- Texas Republicans are allowing people to bring guns to their State convention this year.
- Amid a growing trend of armed hate groups hassling Muslims at local mosques in the USA, one such hate group in Texas this year was turned back by gun-toting worshipers. When in Texas, do as the Texans do….
Hate crimes. The FBI this year reported an eight-fold increase in anti-Muslim hate crimes here in the States since the year 2000.
Gun-totin’ Yanks. Guns don’t kill people… er, actually, they do. This year, in fact…
- A Tennessee teenager, tired of being harassed in the morning to get up for school, grabbed a 9mm handgun from the closet and shot up his family.
- Another Tennessee kid found a loaded gun in his mom’s purse and accidentally killed his brother while waiting in their parked car.
- 23 Americans have been shot by toddlers and 26 cops have been killed by frustrated citizens so far this year.
- Mississippi passed a law to allow security guards armed with concealed weapons in church.
- A growing number of armed US citizens want to band together and take the law into their own hands. The “militia movement” is growing, especially in Indiana.
- Lawmakers in Georgia, like those in Texas, passed a “campus carry” gun law… so student refugees will probably be fleeing the Peach State
Mass shootings wordwide. Mass shootings and school shootings are growing in number worldwide, but the USA is still the undisputed leader in these tragedies. Since the Columbine High School shooting here in Colorado in 1999 there’ve been 31 school shootings in the USA, and 14 elsewhere in the world. The following map from Canada.com (William Wolfe-Wylie, editor), developed from statistics by infoplease.com, shows school shootings and mass shootings since 1996 that were headlined in the media. (Click through to see an interactive map with details.)
Charter schools. Setting up nationwide standards for schools is a time-proven method to ensure sound, sensible education in nearly all developed countries today. Here in the USA, however, deregulation of public education is leading to a proliferation of charter schools… and, well, stupidity. One investigation showed that fewer than half of the students of one online charter school graduated with high school diplomas… and almost none were qualified to attend college. (Read more… )
Decentralization of US voting. Nationwide voting standards in democratic countries help to ensure fair and honest elections. Since passing HAVA (the Help America Vote Act) in 2002, states and counties in the USA are responsible for their own voting systems with few nationwide standards… leading to fraudulent elections and the use of “cheat-easy” voting machines, especially in the key states of Ohio, Virginia, and Florida. This year Americans are ramping up for another round of rigged elections.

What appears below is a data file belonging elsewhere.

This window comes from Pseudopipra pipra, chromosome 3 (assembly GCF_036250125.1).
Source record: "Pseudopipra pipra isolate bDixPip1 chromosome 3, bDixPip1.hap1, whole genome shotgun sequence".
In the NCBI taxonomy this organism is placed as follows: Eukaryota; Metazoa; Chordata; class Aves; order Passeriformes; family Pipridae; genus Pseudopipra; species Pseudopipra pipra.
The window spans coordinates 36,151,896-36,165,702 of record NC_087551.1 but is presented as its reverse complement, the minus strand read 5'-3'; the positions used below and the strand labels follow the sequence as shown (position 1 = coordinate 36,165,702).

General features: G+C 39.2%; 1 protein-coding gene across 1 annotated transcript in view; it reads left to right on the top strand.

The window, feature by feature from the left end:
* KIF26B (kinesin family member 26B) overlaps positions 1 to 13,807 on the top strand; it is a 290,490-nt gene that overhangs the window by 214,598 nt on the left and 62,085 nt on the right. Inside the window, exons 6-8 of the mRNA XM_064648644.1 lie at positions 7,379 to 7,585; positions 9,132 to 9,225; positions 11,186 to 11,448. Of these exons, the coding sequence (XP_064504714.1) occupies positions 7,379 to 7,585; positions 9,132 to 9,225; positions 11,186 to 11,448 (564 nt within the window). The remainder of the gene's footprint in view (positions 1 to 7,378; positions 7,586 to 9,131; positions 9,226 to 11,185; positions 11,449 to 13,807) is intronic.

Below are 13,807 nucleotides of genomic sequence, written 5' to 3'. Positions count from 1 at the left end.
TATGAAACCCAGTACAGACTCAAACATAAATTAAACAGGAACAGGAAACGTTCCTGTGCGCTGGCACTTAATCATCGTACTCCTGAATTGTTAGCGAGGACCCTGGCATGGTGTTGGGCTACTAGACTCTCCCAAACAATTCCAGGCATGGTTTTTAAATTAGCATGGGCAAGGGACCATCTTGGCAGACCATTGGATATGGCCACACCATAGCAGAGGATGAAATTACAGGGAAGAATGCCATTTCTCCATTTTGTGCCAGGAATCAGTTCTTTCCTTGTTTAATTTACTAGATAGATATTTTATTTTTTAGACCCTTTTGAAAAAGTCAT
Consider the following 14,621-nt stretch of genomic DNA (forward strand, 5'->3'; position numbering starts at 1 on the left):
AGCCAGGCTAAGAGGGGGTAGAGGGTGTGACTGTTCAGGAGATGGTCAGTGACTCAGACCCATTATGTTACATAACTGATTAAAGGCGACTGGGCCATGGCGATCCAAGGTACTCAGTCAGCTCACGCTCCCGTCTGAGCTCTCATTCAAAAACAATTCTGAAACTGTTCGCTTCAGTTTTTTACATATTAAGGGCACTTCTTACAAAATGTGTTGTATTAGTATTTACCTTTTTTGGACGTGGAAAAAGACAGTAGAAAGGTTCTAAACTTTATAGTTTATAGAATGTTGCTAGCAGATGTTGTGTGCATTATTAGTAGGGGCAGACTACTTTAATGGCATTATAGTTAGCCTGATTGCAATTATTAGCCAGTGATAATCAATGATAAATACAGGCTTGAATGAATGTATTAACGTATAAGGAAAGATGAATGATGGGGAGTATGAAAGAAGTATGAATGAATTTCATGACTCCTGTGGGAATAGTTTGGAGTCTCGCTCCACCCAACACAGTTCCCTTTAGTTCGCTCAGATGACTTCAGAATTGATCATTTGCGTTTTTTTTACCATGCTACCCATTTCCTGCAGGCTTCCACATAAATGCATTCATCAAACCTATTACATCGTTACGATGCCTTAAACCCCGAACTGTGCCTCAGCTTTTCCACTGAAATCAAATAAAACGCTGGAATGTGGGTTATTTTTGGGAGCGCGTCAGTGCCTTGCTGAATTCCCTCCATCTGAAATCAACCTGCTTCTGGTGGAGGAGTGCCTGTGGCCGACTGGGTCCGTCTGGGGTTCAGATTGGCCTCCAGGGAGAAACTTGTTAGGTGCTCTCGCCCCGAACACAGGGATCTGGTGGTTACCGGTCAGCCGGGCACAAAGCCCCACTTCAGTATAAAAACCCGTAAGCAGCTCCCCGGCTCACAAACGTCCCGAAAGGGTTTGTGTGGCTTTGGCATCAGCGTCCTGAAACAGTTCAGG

Inequalities are mounting. The richest 1 percent in the world now have more wealth than everyone else, and more people than ever before are impoverished.
The climate is quickly destabilizing.
- There will soon be more plastic than fish in the oceans.
- Sea levels are rising faster than anyone had anticipated.
- The costs of sea level rise are rising even faster.
- A study this year finds that the world’s coastal cities can’t be saved if we continue to rely on carbon fuels.
- Greenland ice is melting so fast that scientists thought it was an error.
- The Atlantic Ocean is quickly acidifying.
- The worldwide water shortage is worse than scientists thought.
- There could soon be 13 million climate refugees in the USA alone.
- Through it all, struggling US coal companies are paying lots of money to debunk climate change.
… which brings us to the final bit of bad news:
The problems posed by capitalism. Greed is one of those ugly spinoffs from fear, and when it becomes the savage motivating force of a society, all sorts of things start to unravel. That’s what’s happening here in the States:
- American leaders are pushing to sell wildlife refuge to private developers.
- Companies that epitomize capitalism are becoming bad words… such as “Monsanto.”
- Corporate tax-dodging costs the USA billions in annual income.
- Super-PAC money fuels elections, thus determining government policies, and half of it comes from 50 donors.
- Wealthy conservatives have learned how to control society: Lying is their business.
- By stressing profit over public works, US transportation (air, rail, bus) has deteriorated to Third World status.
Well, I’ve gone through less than half of the bad news that I’ve gathered this year… but enough is enough. You get the picture.
I’m going to go back to the Positive.News site and spend some time browsing… raising my spirit a bit. In fact, I think I’m going to make that a routine.